Less than 48 hours have passed since the devastating series of attacks in Paris. As opposing sides look at this tragedy, greedily rubbing their hands, the citizens of France and their friends are in mourning. Those in mourning include Muslims.
Even before the hostage-taking in Paris came to an end, the first voices spoke out on social media. In addition to the sadness of this terrible attack, Muslims, especially those who call the Western world their home, suspected the worst:
Es ist seltsam, wenn man sich ertappt, dass man als Muslim zu sich selber sagt: Bitte, lass es keine Muslime sein. #Paris
Translation: "It's strange when you find yourself, as a Muslim, saying to yourself: Please, let it not be Muslims. #Paris"
More crazy terrorists who believe Islam approves of their actions? Is the name of Allah to be synonymous with a war-cry and murder? They think they are acting in the name of all Islam?
I cannot put into words how wrong and oppressive this is for real Muslims.
Now we are confronted, as Muslims, with questions such as: "What do you think about the attacks? Are you distancing yourself from them?
Muslims, in anticipation of these comments, acknowledge:
Must we dissociate ourselves again?
I am Muslim, but I am not a terrorist."
As a Muslim, I dissociate myself from these attacks.
How else should we respond to these attacks? How absurd is this question?
Muslims must not distance themselves.
It's not about distancing ourselves. You cannot disassociate yourself for something to which you were never connected. And if you distance yourself from this event, then unfortunately, you have helped strengthen this attack's connection to Islam -- or, as this post aptly describes:
An alle Brüder und Schwestern. Ich weiß ihr meint es gut, aber bitte hört auf mit diesen "I am a Muslim but I am not a...
Translation: To all the brothers and sisters. I know you mean well, but please think about these "I am a Muslim but I am not a terrorist" postings. This causes namely the exact opposite. It's like writing "I am a Muslim but I am not a pedophile."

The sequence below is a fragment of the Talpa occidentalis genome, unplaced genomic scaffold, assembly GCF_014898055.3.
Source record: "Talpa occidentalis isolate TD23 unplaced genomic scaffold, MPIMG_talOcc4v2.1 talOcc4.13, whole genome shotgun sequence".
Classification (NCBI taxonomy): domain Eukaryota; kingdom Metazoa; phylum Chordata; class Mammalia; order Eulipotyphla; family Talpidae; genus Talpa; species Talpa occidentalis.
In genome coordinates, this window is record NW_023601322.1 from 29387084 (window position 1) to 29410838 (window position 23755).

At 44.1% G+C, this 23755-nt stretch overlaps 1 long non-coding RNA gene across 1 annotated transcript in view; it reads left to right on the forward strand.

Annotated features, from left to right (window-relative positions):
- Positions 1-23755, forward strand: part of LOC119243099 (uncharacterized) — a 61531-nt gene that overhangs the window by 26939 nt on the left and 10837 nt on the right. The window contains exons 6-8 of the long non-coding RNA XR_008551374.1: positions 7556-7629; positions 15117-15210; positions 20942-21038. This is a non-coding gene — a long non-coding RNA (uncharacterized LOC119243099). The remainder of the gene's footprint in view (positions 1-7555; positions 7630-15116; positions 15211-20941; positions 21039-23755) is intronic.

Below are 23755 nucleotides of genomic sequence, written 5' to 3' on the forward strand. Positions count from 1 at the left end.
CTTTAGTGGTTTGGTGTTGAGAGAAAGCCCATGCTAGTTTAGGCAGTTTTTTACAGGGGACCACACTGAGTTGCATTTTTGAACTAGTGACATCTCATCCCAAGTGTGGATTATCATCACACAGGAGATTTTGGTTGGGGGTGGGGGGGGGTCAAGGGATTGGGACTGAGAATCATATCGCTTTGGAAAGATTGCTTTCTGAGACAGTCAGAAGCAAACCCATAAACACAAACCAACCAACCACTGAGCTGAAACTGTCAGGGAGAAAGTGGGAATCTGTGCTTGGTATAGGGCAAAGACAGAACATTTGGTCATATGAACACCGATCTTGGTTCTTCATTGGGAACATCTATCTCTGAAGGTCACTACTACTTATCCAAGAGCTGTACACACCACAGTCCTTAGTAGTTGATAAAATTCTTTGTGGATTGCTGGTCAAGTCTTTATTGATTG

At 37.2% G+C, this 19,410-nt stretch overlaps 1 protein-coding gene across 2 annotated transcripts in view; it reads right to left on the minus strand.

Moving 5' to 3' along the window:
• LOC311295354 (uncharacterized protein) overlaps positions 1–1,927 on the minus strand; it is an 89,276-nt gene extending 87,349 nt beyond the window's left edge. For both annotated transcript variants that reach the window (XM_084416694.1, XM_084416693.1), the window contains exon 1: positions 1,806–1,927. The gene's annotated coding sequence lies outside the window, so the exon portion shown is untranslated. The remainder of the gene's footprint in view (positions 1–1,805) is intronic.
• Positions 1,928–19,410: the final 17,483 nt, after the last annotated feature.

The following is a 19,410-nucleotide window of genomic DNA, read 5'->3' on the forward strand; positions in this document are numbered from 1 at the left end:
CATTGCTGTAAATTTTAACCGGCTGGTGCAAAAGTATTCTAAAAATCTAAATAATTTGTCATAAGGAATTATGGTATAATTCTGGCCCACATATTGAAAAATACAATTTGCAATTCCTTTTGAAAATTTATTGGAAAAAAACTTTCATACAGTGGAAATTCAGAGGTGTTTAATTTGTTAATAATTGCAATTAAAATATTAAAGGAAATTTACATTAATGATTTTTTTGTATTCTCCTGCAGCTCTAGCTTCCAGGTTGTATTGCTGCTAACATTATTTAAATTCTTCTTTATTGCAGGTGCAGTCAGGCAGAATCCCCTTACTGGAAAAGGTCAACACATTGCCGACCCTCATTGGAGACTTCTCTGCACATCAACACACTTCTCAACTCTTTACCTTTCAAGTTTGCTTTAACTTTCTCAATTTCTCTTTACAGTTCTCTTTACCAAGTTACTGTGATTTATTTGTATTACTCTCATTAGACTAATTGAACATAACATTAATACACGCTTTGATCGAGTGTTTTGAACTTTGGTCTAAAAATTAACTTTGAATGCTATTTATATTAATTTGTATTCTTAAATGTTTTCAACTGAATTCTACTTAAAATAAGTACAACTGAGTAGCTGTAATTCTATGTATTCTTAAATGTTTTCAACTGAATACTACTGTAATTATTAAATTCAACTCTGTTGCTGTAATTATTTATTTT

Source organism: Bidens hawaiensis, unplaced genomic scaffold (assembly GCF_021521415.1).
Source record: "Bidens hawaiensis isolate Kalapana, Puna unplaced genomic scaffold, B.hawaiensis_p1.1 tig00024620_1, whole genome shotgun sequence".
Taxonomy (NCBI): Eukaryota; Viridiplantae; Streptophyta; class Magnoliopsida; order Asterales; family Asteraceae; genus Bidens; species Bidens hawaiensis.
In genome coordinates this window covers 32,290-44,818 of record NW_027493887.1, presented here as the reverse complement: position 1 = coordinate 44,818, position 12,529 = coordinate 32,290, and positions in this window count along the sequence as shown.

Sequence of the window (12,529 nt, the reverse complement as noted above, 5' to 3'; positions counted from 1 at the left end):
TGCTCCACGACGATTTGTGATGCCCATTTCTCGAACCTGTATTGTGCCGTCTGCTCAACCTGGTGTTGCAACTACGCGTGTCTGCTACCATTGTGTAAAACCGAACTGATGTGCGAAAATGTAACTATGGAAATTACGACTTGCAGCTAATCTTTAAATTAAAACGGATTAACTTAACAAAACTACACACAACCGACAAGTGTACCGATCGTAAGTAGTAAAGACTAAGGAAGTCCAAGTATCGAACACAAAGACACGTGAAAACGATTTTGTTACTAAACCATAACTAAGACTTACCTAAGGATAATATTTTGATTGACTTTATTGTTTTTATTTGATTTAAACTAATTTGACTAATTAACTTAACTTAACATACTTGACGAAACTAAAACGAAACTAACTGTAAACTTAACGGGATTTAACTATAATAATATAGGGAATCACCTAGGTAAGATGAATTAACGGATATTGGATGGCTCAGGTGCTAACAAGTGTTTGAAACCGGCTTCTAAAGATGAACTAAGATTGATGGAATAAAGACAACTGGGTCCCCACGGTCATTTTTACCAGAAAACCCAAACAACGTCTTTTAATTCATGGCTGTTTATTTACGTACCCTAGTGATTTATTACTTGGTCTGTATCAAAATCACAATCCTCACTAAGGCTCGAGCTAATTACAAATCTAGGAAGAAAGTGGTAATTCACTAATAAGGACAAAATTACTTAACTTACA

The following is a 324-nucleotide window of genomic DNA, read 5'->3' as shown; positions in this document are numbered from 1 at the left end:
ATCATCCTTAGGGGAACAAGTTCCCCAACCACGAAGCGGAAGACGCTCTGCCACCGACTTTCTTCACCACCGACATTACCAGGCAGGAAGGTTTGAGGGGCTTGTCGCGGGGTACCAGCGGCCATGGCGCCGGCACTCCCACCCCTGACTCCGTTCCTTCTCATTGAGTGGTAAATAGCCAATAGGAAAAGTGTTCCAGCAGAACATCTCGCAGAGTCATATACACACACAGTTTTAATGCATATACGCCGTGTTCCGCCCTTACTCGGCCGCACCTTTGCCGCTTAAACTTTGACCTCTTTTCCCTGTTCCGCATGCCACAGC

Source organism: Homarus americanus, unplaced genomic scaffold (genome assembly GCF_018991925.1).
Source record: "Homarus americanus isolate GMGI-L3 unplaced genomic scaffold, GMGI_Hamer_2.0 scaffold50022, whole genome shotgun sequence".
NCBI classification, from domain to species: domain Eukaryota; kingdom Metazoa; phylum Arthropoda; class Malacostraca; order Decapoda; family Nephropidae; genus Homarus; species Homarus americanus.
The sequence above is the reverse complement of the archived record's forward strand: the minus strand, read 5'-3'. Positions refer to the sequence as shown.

It's now about unity with our French friends. These attacks affect us too, just as much as they could have happened to us: In the main police station in Frankfurt, in the old town of Dusseldorf, in the Cologne Inner Ring, on Simon-Dach-Straße Berlin. Each of us might have been the victims of this attack.
Dissociation is poisonous for society.
All the more incomprehensible is the attempt to dissociate from these events. On the contrary, I believe that is harmful to society. It drives a wedge between Muslims and non-Muslims. This thinking assumes a collective responsibility for the Muslims in these events. Disassociation builds a threatening scenario in which you become complicit if you do not dissociate yourself.
Nobody expected Christians to distance themselves when Anders Behring Breivik murdered 77 young people in the name of Christianity.
Dissociative statements are poisonous for society. They are sand in the eyes of grieving Muslims. The collective sorrow and processing of these events is blocked by absurd attributions.
Order, control, security. That's what's going on in Paris and in our world. The future presents challenges of unimaginable proportions, but I have one hope: That the citizens of Europe will stand back to back with their Muslim neighbors and friends.
We stand together. Just as the Muslim security guard in Paris, who denied entry to the attackers in the football stadium.
This post first appeared on HuffPost Germany. It has been translated into English and edited for clarity.